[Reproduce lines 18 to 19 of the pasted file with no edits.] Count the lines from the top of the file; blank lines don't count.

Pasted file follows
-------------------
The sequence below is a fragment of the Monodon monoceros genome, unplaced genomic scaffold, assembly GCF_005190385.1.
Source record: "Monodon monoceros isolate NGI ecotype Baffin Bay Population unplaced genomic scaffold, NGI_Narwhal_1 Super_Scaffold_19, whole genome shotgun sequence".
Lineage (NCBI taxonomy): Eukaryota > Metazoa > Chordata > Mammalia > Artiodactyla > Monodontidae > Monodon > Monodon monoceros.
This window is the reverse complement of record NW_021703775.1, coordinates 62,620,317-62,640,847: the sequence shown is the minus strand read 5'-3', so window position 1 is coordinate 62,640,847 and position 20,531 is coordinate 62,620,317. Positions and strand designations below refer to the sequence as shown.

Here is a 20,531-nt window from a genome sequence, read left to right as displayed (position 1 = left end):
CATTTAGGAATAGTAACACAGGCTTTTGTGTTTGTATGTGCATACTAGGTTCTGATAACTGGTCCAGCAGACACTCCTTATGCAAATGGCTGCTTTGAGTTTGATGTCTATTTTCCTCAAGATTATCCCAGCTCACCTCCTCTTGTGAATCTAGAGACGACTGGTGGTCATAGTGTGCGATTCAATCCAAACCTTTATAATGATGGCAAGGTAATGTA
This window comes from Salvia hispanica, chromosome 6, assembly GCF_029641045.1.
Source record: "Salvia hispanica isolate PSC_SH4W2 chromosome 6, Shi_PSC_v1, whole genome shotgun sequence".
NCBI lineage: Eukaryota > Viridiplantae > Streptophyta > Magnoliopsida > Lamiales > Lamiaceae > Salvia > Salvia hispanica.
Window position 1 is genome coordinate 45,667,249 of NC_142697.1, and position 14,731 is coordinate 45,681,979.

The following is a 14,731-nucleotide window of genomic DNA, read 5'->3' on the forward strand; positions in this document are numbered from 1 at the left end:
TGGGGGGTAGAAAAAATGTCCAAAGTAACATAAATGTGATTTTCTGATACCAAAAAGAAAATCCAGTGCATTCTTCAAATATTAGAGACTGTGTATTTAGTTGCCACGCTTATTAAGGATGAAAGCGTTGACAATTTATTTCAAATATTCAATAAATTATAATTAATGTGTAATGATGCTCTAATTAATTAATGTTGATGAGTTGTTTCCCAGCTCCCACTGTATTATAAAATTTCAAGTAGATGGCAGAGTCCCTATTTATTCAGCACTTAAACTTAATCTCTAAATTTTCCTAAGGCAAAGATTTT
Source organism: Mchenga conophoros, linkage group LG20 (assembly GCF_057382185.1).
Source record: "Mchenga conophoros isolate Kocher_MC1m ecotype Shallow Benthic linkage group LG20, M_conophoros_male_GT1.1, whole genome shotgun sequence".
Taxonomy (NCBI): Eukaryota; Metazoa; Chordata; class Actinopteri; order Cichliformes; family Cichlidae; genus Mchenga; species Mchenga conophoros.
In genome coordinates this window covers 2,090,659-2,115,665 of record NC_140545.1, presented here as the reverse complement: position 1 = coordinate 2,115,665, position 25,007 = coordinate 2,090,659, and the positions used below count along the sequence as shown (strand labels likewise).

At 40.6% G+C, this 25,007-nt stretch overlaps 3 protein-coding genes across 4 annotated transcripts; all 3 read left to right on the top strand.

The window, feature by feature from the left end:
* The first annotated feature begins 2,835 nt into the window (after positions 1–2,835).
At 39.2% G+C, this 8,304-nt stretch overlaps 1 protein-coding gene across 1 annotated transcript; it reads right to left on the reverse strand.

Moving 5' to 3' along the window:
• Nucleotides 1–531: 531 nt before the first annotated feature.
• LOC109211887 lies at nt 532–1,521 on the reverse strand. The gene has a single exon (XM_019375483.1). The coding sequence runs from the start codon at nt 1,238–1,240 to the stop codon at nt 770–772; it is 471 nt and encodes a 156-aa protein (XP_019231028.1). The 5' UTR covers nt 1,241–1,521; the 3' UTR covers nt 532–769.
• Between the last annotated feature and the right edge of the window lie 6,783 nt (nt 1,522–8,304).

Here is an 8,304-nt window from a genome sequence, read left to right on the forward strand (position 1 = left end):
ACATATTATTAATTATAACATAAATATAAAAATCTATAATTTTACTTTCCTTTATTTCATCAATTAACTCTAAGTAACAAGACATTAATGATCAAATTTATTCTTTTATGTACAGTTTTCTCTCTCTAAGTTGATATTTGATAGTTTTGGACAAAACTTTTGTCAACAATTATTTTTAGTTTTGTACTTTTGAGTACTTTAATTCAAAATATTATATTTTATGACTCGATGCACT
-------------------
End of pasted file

The window, feature by feature from the left end:
* The first annotated feature begins 2,835 nt into the window (after positions 1–2,835).